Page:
`(add-vertices graph &rest vertices)`

Add a set of `vertices`

to a graph.

### add-edge

`(add-edge graph edge)`

Add an edge to a graph.

### add-edges

`(add-edges graph &rest edges)`

Add a set of `edges`

to a graph.

### add-edges-and-vertices

`(add-edges-and-vertices graph &rest edges)`

Add a set of `edges`

to a graph, also adding any vertices in those edges that aren't in a graph yet.

### add-edge-between

`(add-edge-between graph vertex1 vertex2)`

Create and add an edge to a graph between two vertices.

### add-edges-and-vertices-between

`(add-edges-and-vertices-between graph &rest pairs)`

Create and add edges and any vertices not already a part of a graph in a plist.

e.g.

`(add-edges-and-vertices-between graph (1 2) (1 3) (2 3))`

### remove-vertex

`(remove-vertex graph vertex)`

Remove a vertex and all connecting edges from a graph.

### remove-edge

`(remove-edge graph vertex)`

Remove an edge between two vertices.

### remove-edge-between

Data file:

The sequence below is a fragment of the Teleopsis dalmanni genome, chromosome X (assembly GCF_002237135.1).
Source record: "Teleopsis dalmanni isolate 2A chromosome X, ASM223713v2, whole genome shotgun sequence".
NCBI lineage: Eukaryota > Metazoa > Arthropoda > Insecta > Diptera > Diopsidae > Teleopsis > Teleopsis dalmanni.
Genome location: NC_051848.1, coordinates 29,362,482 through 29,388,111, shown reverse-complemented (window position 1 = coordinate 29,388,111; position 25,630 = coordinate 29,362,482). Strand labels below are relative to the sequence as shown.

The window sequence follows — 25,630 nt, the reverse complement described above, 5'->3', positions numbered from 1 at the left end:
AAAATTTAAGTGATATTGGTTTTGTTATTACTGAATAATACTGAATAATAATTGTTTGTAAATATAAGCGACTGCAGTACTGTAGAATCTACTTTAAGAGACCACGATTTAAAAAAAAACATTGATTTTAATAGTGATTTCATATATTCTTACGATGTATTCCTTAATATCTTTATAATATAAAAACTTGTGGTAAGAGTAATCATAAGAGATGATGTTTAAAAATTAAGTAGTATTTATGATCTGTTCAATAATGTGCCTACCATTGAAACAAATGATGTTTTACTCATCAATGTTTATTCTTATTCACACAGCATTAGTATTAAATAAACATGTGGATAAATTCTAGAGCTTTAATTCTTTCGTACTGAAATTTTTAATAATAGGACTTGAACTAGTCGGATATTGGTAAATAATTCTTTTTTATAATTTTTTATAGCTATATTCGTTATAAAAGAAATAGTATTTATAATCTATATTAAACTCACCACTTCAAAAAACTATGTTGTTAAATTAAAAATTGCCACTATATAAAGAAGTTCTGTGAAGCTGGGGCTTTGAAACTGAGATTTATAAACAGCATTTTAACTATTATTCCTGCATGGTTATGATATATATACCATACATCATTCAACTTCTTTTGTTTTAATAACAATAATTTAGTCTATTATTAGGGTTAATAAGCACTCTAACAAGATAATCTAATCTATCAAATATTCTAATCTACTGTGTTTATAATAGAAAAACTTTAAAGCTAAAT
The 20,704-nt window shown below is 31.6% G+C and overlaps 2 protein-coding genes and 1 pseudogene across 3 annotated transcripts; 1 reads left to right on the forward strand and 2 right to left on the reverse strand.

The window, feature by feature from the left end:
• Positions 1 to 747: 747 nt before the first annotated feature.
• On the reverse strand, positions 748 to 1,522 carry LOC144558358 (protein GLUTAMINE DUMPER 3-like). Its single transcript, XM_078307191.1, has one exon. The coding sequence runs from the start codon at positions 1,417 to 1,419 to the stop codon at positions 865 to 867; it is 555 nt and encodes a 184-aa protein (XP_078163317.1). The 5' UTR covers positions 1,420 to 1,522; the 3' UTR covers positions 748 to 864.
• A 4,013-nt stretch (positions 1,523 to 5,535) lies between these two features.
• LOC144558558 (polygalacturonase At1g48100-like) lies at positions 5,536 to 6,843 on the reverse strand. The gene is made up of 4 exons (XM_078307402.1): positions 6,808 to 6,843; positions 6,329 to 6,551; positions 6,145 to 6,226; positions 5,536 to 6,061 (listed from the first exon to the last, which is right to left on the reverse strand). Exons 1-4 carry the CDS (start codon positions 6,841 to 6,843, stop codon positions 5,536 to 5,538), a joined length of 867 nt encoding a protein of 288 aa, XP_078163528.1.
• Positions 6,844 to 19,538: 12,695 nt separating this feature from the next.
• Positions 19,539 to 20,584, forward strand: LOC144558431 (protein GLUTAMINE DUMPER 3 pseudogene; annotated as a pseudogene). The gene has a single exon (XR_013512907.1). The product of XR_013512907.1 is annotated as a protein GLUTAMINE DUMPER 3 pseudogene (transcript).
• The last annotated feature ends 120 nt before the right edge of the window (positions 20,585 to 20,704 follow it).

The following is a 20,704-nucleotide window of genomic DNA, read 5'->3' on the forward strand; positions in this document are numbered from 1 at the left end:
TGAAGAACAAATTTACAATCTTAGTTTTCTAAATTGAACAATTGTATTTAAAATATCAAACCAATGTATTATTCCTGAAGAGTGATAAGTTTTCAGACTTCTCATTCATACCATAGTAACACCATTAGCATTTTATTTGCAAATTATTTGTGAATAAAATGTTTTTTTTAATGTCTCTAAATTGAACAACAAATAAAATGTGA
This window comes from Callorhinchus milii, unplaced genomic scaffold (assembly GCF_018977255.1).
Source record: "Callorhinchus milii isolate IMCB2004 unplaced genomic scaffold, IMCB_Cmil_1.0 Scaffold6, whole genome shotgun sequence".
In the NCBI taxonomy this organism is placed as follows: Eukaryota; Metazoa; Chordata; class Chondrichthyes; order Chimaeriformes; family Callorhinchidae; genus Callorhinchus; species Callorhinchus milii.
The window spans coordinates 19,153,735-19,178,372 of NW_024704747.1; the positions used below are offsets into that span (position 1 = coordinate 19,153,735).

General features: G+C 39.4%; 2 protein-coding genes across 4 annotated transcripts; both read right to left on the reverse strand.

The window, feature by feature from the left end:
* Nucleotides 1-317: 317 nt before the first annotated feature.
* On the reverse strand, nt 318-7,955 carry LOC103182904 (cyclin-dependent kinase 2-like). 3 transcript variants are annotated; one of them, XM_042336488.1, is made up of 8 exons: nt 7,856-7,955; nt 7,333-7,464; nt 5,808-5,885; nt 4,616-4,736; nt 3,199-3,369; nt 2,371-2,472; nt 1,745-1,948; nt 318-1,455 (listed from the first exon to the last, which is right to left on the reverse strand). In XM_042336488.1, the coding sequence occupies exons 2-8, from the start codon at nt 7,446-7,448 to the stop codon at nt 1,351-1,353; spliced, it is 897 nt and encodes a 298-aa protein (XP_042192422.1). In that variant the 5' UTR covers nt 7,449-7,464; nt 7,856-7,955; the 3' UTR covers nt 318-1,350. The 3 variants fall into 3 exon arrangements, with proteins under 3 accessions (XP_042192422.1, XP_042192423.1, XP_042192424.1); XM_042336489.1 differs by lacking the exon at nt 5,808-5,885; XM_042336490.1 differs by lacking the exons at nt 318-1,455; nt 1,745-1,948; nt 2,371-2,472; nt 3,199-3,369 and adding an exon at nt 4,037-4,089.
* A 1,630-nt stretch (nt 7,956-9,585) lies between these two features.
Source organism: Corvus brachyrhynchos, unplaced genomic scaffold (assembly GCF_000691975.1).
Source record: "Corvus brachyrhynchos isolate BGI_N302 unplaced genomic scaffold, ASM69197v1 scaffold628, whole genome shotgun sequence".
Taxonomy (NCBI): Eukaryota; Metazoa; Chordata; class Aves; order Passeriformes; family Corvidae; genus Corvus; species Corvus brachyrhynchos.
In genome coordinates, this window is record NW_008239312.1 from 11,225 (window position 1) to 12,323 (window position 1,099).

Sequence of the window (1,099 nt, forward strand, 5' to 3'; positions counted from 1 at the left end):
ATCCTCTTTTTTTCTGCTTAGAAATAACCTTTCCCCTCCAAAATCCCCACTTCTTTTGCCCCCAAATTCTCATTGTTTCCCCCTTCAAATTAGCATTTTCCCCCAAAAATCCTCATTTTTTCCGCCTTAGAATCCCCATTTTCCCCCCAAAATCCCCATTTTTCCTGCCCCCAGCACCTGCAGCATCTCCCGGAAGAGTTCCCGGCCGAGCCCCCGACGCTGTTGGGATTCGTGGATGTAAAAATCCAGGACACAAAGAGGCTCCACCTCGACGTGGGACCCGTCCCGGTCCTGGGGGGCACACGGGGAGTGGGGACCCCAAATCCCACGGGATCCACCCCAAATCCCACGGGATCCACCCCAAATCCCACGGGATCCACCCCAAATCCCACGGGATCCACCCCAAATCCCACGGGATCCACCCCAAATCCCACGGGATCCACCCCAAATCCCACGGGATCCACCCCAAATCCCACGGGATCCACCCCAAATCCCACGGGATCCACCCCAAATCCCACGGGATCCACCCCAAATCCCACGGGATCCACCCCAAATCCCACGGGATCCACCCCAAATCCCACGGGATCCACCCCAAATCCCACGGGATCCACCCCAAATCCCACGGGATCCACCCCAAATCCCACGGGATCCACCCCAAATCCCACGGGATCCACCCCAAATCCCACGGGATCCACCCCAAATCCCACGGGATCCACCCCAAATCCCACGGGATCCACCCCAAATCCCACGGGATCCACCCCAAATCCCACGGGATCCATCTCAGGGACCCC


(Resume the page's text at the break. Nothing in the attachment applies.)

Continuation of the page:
`(remove-edge-between graph vertex1 vertex2)`

Remove any edges in a graph between two vertices.

## Tests and Predicates

### is-directed

`(is-directed graph)`

Return `t`

if it's a directed graph.

### has-vertex

`(has-vertex graph vertex)`

Return `t`

if the vertex is in a graph.

### has-edge

`(has-edge graph edge)`

Return `t`

if the edge is in a graph.

### has-edge-between

`(has-edge-between graph vertex1 vertex2)`

Return `t`

if there is at least one edge between `vertex1`

and `vertex2`

.

### vertex-equals

`(vertex-equals graph vertex1 vertex2)`

Use a graph's equality function to check if any pair of vertices are equal.

## Graph Accessors

These are functions and methods that access the edges and vertices of a graph.

### for-in-out-edges

`(for-in-out-edges graph vertex fn)`

Apply the function `fn`